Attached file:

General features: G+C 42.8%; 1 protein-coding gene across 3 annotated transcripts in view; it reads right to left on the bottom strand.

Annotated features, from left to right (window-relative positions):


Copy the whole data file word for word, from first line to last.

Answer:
General features: G+C 42.8%; 1 protein-coding gene across 3 annotated transcripts in view; it reads right to left on the bottom strand.

Annotated features, from left to right (window-relative positions):